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Australian welfare reforms in 2006 were meant to promote work among lone mothers. But they may have had an unintentional side effect.

A new study published in the Economic Journal suggests the reforms led to low-income mothers repartnering more quickly after a relationship breakdown. This was especially pronounced for Australian-born mothers and those with a history of Income Support receipt.

The 2006 ‘welfare to work’ reforms

The reforms made newly separated parents with a dependent child aged eight to fifteen ineligible for welfare payments aimed at single mothers (Parenting Payment Single (PPS)), offering a lower unemployment payment (Newstart Allowance) instead. This reduced lone mothers’ household income by up to 17 per cent.

Specifically, the reforms affected mothers separating from 1 July 2006. Those already receiving PPS before 1 July 2006 were grandfathered under the prior rules. They were eligible to receive the higher PPS payment until their youngest child reached the age of sixteen or when their eligibility stopped for some other reason (for example due to repartnering). These grandfathered lone parents were, however, subject to the new participation requirements from the later of 1 July 2007 or when their youngest child turned seven.

For mothers who had recently separated, the reforms increased the chance that they repartnered within six months by six percentage points. This represents a 64 per cent increase. The effect is persistent, with higher repartnering rates remaining four years after separation.

Why we are able to link changes in the repartnering rate to the reforms?

Due to the way the reform was implemented, the researchers are able to definitively link changes in the repartnering rate to changes in the welfare policy, and to exclude the influence of other factors. This is because mothers separating before 1 July 2006 were exempt from the policy change, with only mothers separating after this date affected. This means that the authors can compare repartnering behaviour between two groups of lone mothers with similarly aged children and who had comparable levels of education, income and wealth. Though the policy also introduced participation requirements, the authors attribute the changes in the repartnering behaviour to changes in the amount of government cash support.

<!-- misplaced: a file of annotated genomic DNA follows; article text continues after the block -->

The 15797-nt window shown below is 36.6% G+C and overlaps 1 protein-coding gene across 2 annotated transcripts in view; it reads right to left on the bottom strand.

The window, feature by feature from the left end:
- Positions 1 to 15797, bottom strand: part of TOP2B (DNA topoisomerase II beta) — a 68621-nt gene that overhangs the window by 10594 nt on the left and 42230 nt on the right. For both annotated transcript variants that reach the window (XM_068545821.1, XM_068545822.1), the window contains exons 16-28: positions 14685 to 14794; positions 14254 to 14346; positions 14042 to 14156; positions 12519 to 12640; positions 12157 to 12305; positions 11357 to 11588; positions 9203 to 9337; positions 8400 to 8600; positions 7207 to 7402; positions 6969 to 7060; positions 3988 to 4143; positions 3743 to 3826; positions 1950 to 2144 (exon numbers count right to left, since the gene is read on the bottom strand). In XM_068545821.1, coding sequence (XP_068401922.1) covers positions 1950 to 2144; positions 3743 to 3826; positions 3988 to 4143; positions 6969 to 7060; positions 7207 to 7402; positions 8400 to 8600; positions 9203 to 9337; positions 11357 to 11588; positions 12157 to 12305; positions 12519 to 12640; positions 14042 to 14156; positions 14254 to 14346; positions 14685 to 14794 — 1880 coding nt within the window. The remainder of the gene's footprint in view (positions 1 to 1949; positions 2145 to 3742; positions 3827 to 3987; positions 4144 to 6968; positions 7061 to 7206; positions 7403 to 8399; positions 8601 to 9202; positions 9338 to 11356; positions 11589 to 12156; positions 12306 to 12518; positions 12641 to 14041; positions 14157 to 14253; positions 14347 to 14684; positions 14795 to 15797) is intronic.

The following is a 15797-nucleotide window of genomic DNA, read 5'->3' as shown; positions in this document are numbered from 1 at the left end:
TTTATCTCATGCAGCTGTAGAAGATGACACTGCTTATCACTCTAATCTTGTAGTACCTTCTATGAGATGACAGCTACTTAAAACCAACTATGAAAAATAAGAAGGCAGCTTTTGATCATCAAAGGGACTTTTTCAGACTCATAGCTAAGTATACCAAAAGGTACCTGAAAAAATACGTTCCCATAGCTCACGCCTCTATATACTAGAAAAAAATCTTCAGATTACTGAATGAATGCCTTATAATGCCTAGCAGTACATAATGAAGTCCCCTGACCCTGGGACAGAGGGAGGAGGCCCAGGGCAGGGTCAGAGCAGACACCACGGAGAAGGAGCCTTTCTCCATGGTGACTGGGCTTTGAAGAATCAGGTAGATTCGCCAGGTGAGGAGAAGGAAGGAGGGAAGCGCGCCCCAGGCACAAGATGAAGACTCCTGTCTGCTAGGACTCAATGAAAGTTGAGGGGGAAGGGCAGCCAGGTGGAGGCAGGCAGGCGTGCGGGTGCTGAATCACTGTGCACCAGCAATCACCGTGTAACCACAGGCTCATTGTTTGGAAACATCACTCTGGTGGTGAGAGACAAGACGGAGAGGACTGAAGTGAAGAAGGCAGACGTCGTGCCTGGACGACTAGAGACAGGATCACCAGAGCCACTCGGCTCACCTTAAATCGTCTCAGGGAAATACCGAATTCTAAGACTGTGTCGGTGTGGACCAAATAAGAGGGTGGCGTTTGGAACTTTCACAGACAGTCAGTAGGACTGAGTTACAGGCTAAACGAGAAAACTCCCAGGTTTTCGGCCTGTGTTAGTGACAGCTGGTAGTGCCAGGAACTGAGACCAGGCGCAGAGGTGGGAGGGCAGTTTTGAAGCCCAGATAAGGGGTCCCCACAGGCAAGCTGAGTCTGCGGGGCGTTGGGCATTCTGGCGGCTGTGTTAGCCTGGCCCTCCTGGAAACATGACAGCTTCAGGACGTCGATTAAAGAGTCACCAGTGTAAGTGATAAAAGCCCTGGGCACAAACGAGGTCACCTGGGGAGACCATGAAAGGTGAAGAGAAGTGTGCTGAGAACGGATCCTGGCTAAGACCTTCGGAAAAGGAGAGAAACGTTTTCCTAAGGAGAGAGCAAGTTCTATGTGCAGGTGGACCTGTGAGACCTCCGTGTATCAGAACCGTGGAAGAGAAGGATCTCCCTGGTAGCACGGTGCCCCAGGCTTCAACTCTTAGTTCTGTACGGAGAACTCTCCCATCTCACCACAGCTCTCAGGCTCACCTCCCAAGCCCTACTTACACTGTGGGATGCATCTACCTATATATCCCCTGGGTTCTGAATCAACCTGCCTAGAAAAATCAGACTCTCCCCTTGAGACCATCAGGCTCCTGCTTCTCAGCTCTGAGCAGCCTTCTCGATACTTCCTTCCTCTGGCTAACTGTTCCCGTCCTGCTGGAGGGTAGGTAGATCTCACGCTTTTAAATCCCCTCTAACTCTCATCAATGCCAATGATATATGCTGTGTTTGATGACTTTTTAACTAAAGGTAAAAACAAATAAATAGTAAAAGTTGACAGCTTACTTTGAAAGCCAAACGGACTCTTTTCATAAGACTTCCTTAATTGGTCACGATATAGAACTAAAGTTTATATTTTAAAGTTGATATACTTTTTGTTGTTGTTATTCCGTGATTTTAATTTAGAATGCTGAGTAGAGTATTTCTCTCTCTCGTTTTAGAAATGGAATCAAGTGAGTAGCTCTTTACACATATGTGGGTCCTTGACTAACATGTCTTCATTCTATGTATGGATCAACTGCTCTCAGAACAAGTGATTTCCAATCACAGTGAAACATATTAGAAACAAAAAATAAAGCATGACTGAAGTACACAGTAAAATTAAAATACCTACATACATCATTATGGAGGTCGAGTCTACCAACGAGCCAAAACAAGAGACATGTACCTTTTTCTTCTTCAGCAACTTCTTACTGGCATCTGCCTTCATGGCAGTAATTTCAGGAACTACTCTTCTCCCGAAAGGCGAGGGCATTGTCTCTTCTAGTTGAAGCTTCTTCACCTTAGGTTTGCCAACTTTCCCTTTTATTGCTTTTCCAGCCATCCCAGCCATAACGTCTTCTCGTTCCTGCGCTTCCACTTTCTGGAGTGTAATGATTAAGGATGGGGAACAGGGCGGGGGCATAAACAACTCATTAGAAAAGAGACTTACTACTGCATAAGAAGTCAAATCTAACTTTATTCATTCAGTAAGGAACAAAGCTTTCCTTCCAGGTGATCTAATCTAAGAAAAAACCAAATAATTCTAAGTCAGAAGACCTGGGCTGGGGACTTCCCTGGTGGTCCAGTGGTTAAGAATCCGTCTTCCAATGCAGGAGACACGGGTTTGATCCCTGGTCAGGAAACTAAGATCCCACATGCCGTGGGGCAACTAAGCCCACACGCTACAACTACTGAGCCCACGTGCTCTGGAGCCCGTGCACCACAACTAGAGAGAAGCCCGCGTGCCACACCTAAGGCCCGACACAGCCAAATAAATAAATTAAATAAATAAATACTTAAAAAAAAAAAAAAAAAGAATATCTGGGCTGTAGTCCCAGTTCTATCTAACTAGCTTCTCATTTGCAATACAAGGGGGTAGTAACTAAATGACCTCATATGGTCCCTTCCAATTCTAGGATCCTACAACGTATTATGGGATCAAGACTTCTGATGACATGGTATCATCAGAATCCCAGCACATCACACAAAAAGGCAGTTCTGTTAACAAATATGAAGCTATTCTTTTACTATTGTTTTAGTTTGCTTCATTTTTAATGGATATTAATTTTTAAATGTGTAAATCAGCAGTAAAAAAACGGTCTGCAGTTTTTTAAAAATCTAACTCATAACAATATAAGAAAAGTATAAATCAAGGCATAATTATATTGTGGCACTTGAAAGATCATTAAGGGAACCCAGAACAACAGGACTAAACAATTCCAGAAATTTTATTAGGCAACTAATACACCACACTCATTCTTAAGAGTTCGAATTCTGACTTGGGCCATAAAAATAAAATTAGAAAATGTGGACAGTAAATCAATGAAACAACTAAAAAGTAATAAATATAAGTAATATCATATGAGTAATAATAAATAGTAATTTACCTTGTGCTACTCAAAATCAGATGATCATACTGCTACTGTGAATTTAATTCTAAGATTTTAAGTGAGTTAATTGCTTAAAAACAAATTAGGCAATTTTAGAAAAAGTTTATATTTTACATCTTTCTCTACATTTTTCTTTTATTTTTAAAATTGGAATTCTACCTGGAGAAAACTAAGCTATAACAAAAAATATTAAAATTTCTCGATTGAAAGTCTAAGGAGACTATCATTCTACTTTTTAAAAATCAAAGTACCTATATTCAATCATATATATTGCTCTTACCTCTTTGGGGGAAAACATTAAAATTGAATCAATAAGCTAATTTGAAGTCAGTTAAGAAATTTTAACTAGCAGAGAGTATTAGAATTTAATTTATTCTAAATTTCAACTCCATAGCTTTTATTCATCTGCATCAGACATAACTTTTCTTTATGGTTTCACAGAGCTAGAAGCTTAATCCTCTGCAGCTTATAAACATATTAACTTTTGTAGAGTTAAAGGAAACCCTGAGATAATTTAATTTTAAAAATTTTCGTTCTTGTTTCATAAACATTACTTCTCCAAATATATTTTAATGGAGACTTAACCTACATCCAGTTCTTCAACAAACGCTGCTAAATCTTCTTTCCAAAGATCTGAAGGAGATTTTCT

For the analysis, the authors relied on administrative welfare records from 2001 to 2013. These data include information on the number and ages of all household members as well as the mother’s relationship status. The authors also used a nationally representative longitudinal survey, the Household, Income and Labour Dynamics Australia (HILDA) survey, for the years 2001 to 2015. The survey includes rich information on economic wellbeing, labour and family dynamics.

This increase in the rate of repartnering does not necessarily imply that the policy was bad for affected mothers. For example, the researchers find no evidence of lower life satisfaction or poorer health for mothers, and mothers’ new partners were more likely to have high incomes and were in better health.

Policymakers may not have anticipated the effect

But policymakers intending to increase work among single mothers may not have anticipated how their welfare reforms would also alter the family dynamic. When low-income lone mothers have less financial support from the government, they may be more likely to turn to alternative sources of income including that of a new partner. This may be especially true for Australian mothers who have weaker attachment to the workforce compared to mothers from other OECD countries, according to OECD statistics.

The results deepen our understanding of how the design of the welfare system affects family structure. In contrast to welfare reform in the United States, the 2006 Australian reforms generated a clear reduction in the financial resources provided to affected mothers and did not include a range of other features such as time limits and family caps. Compared to the United Kingdom’s reforms to income support and tax credits in the late 1990s, the Australian reform (weakly) reduced financial resources for all affected mothers and so our results do not incorporate offsetting incentives from different policies.

The authors’ findings reinforce evidence from previous research: increasing employment is not the only way low-income families respond to these type of Welfare-to-Work policies. Yet the increase in repartnering is a new and somewhat surprising result as we often think of finding a new partner as an organic process – not one motivated by a change in a welfare program.


Further Reading

Fisher, H & Zhu, A 2019, ‘The effect of changing financial incentives on repartnering’, Economic Journal, vol. 129, no. 623, pp. 2833-2866.

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